If someone told you to ‘get the orange box’ or shouted ‘ladies and children halfway,’ would you know what they were talking about?
For most of us, it all sounds like ‘double bull’ but for darts fans, those well-worn phrases are just a few of a vast collection of Bobby dazzlers.
To be more precise, that’s Bobby George, the laughing ‘arrers’ ace who first made his mark on the professional darts scene way back in 1976 when he won the first singles event he entered.
Since those early days, George has bagged a handful of darts championship titles, represented England on 26 occasions, made a surprise comeback in the early 1990s and taken his place as a respected television studio pundit.
But it’s not just his ability as a player that has won him thousands of avid supporters; his flamboyant personality, trademark sequinned shirt and cheeky humour have made him one of the most popular figures in the sport.
And now we can get to know Bobby George and his ‘darts lingo’ even better in this raunchy, fun-filled, hilarious cornucopia of fascinating facts and phrases which sees the master on top form.
From crackers like ‘a game’s not won ‘til it’s lost’ to the more prosaic ‘Marlene. Start the car. We’re leaving’ (usually muttered from the sidelines), this informative and side-splitting reference book provides hours of fun for both the initiated and the uninitiated.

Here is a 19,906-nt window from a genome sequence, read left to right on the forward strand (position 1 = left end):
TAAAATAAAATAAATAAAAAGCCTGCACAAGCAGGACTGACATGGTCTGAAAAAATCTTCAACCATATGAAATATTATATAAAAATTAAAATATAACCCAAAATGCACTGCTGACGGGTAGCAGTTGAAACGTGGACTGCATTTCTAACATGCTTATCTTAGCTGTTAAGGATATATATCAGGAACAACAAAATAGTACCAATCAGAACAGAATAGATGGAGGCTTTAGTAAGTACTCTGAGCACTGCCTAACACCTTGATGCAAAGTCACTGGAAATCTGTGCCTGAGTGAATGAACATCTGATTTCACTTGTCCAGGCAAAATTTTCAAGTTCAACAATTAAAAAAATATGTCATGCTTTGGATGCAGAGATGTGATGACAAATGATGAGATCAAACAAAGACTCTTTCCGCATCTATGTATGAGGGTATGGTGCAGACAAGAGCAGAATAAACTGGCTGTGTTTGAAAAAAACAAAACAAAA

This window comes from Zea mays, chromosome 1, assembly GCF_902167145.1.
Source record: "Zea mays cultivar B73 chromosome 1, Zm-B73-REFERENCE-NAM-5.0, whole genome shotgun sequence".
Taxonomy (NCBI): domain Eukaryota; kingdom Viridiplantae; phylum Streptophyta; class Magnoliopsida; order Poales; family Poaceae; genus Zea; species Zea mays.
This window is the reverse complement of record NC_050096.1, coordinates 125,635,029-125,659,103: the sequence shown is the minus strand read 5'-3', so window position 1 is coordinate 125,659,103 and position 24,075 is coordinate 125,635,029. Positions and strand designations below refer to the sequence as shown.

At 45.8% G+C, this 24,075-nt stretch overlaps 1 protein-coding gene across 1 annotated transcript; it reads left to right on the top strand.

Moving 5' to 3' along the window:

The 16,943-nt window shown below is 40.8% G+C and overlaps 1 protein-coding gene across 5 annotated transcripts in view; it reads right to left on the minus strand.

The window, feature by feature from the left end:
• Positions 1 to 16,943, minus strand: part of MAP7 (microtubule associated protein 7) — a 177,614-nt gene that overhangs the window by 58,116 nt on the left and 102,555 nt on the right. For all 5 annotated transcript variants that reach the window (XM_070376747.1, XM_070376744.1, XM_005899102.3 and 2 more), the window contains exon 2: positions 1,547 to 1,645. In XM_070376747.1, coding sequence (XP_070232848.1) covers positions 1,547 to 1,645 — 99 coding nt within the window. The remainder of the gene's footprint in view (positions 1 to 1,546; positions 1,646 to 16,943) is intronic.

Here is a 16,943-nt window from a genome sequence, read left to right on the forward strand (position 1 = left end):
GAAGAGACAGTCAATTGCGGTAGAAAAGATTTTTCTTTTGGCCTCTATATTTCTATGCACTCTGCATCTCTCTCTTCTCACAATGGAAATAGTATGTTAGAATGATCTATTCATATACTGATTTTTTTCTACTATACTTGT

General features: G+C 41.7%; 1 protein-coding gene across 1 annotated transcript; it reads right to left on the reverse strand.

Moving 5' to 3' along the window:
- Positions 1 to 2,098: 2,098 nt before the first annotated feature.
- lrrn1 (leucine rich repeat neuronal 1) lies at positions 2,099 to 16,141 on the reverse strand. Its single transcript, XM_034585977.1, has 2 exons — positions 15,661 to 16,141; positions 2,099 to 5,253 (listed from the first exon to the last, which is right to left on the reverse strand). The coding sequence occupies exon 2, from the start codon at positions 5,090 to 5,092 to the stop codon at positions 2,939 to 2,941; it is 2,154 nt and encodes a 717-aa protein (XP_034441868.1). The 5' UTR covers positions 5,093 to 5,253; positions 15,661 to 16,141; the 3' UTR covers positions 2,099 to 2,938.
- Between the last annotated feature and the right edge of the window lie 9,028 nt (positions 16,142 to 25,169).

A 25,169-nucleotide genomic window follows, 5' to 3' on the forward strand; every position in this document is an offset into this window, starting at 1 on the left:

Darts, like cricket, is a game that has a language of its own – most people of a certain age know that ‘bed and breakfast’ means 26 and that the ‘madhouse’ is double one, but here we can learn just why they mean 26 and double one.
Some of the lingo needs no explanation...‘Gawunmyson!’ would clearly be seen as a word of encouragement, although George’s interpretation is more ‘That’s it my lad. Give ‘im a good thumping’.
‘Floating flight’ apparently refers to the practice by some darters of marking their drink by popping a flight (arrow) into their beer, although this can be dangerous as discovered by a player who swallowed the flight during a momentary lapse!
Chief translator for George’s darts lingo has regularly been BBC commentator Ray Stubbs who was famously flummoxed on one occasion when called on to explain the meaning of ‘he’s very military spasmotic and he thinks he’s interlectrical’.
Such tales are typical of George’s entertaining ‘flight of fancy’ into the very grown-up world of darts and for those not fazed by some smut and bad language, Scoring for Show, Doubles for Dough is guaranteed to hit bullseye.
(Apex, hardback, £9.99)